Why Chewing Well Is Important?
Watching my pooches processing foods astonishes me. Ruff and Foxy gulp raw beefsteaks at the speed of light but chew bits of apple for several minutes. They are a great visual aid for Dr. Buteyko‘s thoughts on how to eat. Contrary to a common belief, he determined that the human body requires more time to condition plant-based food compared to animal-based. Observe the cattle, he suggested, they masticate grass the whole day long! This is terrible news for vegetable-lovers: we not only have to work harder scrubbing and cooking vegetables, but also chewing them. It would be so much easier to swallow a hot dog!
I noticed that when I take my time to chew my food (whether vegan or not), I minimize its adverse effect on my breathing; besides, I eat less because it sates my appetite faster. When I mentioned this observation to my student in Germany, he asked, Have you heard about Fletcher? I had not. When I followed his recommendations, – he shared, – I lost 40 pounds without changing my diet. Check it out! After our session, I conducted research. According to Wikipedia, Horace Fletcher (1849-1919) was an American health food enthusiast who earned the nickname “The Great Masticator” by arguing that food should be chewed about 100 times per minute before being swallowed: “Nature will castigate those who don’t masticate.” In his book, How I Became Young At Sixty, Fletcher described that chewing well stopped many of his health issues, helped him to lose weight and gain enormous strength, which was tested by Yale University. Together with the young college athletes, he participated in vigorous tests of strength and endurance and won them. Promoting his theories of how to gain health by chewing food better, he became a millionaire. I believe the work of this Great Masticator deserves some attention: arguably, it is the simplest and most natural way to lose weight – all it requires is patience.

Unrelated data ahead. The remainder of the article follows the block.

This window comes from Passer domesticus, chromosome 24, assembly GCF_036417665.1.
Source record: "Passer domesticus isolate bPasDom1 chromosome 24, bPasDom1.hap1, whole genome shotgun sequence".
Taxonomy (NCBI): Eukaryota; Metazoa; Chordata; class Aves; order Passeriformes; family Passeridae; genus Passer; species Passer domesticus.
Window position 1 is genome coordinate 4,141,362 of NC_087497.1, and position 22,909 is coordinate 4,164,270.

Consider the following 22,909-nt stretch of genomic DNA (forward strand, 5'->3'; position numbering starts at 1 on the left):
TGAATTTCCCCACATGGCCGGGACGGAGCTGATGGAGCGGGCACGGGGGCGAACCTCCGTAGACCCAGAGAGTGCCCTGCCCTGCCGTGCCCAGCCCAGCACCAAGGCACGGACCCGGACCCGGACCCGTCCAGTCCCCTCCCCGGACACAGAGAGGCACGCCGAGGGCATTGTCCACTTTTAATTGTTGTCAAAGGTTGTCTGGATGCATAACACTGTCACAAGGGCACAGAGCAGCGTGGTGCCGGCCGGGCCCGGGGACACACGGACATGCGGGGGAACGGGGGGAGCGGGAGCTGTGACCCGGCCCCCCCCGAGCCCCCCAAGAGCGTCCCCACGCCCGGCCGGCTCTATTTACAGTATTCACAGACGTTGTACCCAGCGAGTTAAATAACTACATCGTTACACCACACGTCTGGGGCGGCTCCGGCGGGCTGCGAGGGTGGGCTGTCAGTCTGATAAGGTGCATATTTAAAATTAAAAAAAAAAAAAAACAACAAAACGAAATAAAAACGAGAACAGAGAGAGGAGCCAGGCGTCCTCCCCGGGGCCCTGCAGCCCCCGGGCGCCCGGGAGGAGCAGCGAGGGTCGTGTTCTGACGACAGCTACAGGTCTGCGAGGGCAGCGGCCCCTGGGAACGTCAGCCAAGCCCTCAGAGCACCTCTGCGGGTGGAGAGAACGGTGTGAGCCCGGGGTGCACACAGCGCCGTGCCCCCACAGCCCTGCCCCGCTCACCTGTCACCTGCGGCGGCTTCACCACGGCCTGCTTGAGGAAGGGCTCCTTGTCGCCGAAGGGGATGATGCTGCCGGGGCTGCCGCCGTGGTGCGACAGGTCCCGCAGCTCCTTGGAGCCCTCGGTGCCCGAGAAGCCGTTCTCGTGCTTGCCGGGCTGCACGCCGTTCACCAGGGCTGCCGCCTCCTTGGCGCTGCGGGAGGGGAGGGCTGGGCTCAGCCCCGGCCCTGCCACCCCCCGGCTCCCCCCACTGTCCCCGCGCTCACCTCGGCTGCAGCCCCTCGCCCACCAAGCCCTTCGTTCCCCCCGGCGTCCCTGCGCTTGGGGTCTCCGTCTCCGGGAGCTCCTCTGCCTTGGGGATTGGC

Do you breathe through your nose or mouth while eating? I first heard this question from Cathy, a natural chef who became certified as a Breathing Normalization Specialist. When in 2009, Cathy called the Breathing Center, her asthma was vicious: it confronted her every time she tried to leave her house. She lived only forty minutes away from the Breathing Center’s office and yet, it was a great relief for her to find out that she can take classes online staying in her bed. Reduced nasal breathing literally breathed life into her making her able to work, drive her daughters, and hike with her husband and friends. A few years later, giving a talk to Buteyko practitioners, Cathy mentioned that she was shocked to notice how much air she was swallowing through her mouth during her meals. It took her a while to retrain herself.
Why is it essential to practice nasal breathing while eating? Because the nose is the organ for respiration! Remember, Dr. Buteyko jokingly suggested: breathe through your mouth as often as you eat through your nose. When we breathe through the mouth, the body perceives the situation as fight-or-flight, which increases the tendency to seek love and peace in the wrong places. Mouth-breathers fancy the ice cream flavors “Don’t be sad” and “You deserve better.”
I encourage my students to measure their Positive Maximum Pause before and after a meal to evaluate its result on their health. According to Dr. Buteyko, even the most nutritious meal can be detrimental to our health if it significantly reduces the level of CO2. Eating less, eating lighter foods and being semi-hungry (in addition to controlling your breathing) create a foundation for a higher level of CO2. You might work hard generating CO2 by doing breathing exercises but then lose all your gain within one dinner. The solution is to become like Cathy – parsimonious and watchful for any lavish spendings of CO2.